Family Perspective

Dr. John Knapp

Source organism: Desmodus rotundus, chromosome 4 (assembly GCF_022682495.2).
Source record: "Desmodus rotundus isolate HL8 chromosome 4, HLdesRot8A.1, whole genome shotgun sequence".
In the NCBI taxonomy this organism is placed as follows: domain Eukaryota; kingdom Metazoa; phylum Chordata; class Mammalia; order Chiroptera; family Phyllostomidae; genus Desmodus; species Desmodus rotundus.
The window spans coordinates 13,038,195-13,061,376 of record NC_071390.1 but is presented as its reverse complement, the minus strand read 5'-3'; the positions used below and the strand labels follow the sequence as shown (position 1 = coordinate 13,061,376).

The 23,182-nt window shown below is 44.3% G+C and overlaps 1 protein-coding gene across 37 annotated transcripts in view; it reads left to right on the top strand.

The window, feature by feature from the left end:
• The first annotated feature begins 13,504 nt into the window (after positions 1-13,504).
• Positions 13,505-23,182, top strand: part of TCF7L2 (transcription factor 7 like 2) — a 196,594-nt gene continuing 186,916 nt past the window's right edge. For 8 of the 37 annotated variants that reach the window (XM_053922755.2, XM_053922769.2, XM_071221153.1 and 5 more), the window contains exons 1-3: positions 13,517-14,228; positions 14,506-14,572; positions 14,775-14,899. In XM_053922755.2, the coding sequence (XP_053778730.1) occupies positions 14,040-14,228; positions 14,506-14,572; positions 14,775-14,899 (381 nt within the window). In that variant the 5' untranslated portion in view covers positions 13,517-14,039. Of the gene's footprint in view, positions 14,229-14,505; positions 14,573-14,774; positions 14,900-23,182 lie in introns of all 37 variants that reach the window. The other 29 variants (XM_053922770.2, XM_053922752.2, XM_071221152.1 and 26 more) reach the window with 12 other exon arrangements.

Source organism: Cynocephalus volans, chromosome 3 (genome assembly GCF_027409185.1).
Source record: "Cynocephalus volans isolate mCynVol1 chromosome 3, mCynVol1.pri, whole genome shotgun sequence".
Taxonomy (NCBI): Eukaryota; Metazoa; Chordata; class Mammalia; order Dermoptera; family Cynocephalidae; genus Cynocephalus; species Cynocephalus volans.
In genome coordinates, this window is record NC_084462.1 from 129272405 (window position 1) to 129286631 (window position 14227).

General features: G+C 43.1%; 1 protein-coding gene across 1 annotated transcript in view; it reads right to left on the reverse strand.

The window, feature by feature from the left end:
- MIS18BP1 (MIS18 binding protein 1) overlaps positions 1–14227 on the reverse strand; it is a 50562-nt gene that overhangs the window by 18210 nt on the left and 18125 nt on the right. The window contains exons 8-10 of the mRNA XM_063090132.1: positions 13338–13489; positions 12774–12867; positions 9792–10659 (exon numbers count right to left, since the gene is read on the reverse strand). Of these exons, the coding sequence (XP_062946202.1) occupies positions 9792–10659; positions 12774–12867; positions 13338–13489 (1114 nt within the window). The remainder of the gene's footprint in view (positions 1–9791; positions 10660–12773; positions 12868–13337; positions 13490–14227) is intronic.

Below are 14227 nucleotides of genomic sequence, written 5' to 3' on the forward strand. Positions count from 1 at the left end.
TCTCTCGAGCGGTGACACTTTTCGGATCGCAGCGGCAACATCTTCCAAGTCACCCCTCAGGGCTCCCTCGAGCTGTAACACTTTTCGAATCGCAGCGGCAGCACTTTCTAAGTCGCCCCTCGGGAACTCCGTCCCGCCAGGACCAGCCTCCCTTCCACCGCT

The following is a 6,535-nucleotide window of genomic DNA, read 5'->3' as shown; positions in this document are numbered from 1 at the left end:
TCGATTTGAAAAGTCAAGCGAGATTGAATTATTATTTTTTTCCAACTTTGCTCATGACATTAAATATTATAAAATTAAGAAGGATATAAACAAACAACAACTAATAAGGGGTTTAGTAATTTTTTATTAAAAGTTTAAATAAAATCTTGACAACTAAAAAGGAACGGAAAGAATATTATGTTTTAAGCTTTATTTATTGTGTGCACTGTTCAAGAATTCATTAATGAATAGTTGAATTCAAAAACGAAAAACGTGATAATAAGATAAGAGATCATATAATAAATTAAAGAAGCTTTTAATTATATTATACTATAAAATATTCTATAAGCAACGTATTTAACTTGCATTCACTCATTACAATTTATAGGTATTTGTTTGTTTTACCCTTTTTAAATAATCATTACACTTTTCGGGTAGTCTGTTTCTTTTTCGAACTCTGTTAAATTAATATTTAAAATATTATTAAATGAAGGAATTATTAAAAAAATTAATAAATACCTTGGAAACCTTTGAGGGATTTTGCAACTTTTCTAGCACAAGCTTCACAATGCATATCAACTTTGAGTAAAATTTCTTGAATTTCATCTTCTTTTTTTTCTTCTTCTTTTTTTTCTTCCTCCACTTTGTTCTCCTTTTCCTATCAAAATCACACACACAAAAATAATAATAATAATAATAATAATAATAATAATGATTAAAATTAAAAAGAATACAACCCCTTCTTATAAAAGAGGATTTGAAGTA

<br /> “We love the location of the home adjacent to the Pine Grove. We’re eager to invite students to our patio to enjoy the outdoor fireplace on cool evenings.”<br /> <br /> As they anticipate the start of the school year in just a handful of days, John and Kelly Knapp need look no farther than the front parlor of the President’s Home for a reminder that college students are a constant part of their life.<br /> <br /> Hanging on the south wall is one of the first items they unpacked when they moved to campus in July: a painting of their five children: Amanda, Tracy, Charlie, Mary and Ronnie.<br /> <br /> The eldest, Amanda, completed her undergraduate work in 2011, and Tracy, Charlie and Mary are currently college students themselves, at Samford University, where John served prior to beginning his tenure as Hope’s 12th president on July 1. The Knapps want to help provide the same supportive community and dedication for Hope students that they as parents wish for their own children.<br /> <br /> “As we send our children back to college this fall, we want to know that there are folks there on campus—the administration, the faculty and staff—who are watching over them, who care for them,” Kelly said. “We want that for our children, just as we know that Hope students’ parents want the same for theirs.”<br /> <br /> “And that’s what we want to provide,” she said. “That as students pass by our home, they know we care for them and want to hear from them. There’s an open invitation for them to get to know us—to let us know about their Hope experience. Each one is unique and they’re all very important.”<br /> <br /> The Knapps are looking forward to it. They’ve enjoyed hearing from many members of the Hope family since John’s selection as president was announced in March, and they’ve especially appreciated the e-mails sent by students—from whom they’ve received invitations ranging from dinner to a round of Frisbee golf. They’re eager to meet in person the undergraduates who are Hope’s reason for being.<br /> <br /> “Several people have asked, ‘How do you feel about living in the middle of campus?’” John said. “I can’t imagine anywhere we would rather be.”<br /> <br /> “If you don’t love college students, you shouldn’t be in this line of work,” he said. “We love the location of the home adjacent to the Pine Grove. We’re eager to invite students to our patio to enjoy the outdoor fireplace on cool evenings.”<br /> <br /> Reflecting on their hopes for the best for their own children also deepens their appreciation for the quality and character of the holistic, Christian liberal arts education that is a Hope hallmark.<br /> <br /> “Parents look to a college like Hope to help students learn how to live well in the world, to mature not only intellectually and socially, but in their faith as well,” John said. “Yes, every parent wants their children to be gainfully employed in a rewarding field of interest, but more important, we want them to grow into mature young adults.”<br /> <br /> John and Kelly, who are in their 28th year of marriage, are also enthusiastic about serving at the college as a couple, with each committed to being an active part of the campus community.<br /> <br /> “We are best friends,” John said. “As we prayed about this opportunity and sought to discern God’s will for us, one of the things that attracted us was the ability to share the responsibilities of leading Hope College and to work together. I couldn’t imagine taking on this responsibility without Kelly at my side, because we really are a team.”<br /> <br /> The Knapps are both alumni of Georgia State University, but John was a senior when Kelly was a freshman and they didn’t meet until after they had graduated. John, who had majored in communication, was working on a local congressional campaign, and Kelly, a journalism major, was a reporter for a local daily newspaper.<br /> <br /> “And on election night she came to cover the event where we were watching the returns, and we met,” John recalled. “My candidate lost, but I won.”<br /> <br /> As outlined in the April issue of News from Hope College, John’s career has also included establishing and leading a corporate communication firm; serving as a professor and director of the Center for Ethics and Corporate Responsibility at Georgia State University’s J. Mack Robinson College of Business, which was established under his leadership in 1993; and most recently serving at Samford as founding director of the France Marlin Mann Center for Ethics and Leadership and as University Professor and Mann Family Professor of Ethics and Leadership.<br /> <br /> After working as a reporter, Kelly went on to serve as editor of internal publications at the Centers for Disease Control and Prevention (CDC) in Atlanta, Ga., for eight years. It was an organization that had been an important part of her life for many years, since her father had worked for the CDC while she was growing up.<br /> <br /> She left the work force when the couple’s third child, Charlie, was born, and has since been involved in community and church activities. In recent years she has also home-schooled Mary and Ronnie.<br /> <br /> The close-knit family enjoys spending time together, with all of the four youngest children living with John and Kelly when Tracy, Charlie and Mary aren’t at school, although their busy lives saw them spread across three continents for much of the current summer.<br /> <br /> “We do enjoy each other, and we’ve been very blessed that our children are all very close friends with one another,” John said. “It’s gratifying to see how much they enjoy doing things together.”<br /> <br /> Although the members of the Knapp family appreciate low-key evenings together at home, they also enjoy their sailboat, Harbinger, a 32-foot motorsailer that has found a new home in Lakes Macatawa and Michigan after anchorages in the Atlantic Ocean and lakes in the South. John and Kelly also treasure early-morning walks together, and can be seen around campus and town as they log about three miles each day.<br /> <br /> Tracy, who will be a senior philosophy major at Samford this year, spent several weeks in South Africa leading a team of Samford students in a program that John had started to help those living in poverty by developing a curriculum to give them the skills to establish their own microbusinesses. Charlie, who is majoring in global studies and will be starting his junior year at Samford, was in Spain for five weeks taking classes in his academic minor. Mary is a Classics major who will be a sophomore at Samford this fall. Each will leave Holland soon for the start of Samford’s school year, but will return for breaks. Ronnie, 14, will continue to live in the President’s Home with his parents year-round. <br /> <br /> Amanda, who majored in human anthropology at the University of Georgia and worked at the High Museum of Art in Atlanta, Ga., now lives in Tampa, Fla., where she and husband Brian are expecting their first child most any day. And, as pleased as John and Kelly are to have become a part of the Hope and Holland communities, and as much as they’re looking forward to the school year, other parents and grandparents—and especially first-time grandparents—will understand why they have been keeping one bag packed.<br /> <br /> Editor’s Note: President Knapp’s inauguration will take place on Friday, Oct. 4, in conjunction with Homecoming Weekend. The inauguration ceremony will be at 2 p.m. in Dimnent Memorial Chapel, with a reception following at 5 p.m. at the Haworth Inn and Conference Center. More information about Homecoming Weekend, which will include a “Taste of the South” Homecoming picnic hosted by the Knapps in the Pine Grove, is available online.<br /> hope.edu/pr/nfhc<br /> <br /> The Knapps have appreciated the welcoming, friendly character of the Hope community, from the e-mails they received beginning the day in March that John’s selection as president was announced through their first weeks on campus. Above, student development staff members Wilma Hart and Chris Bohle, center and right, greet Kelly as the family began moving into the President’s Home.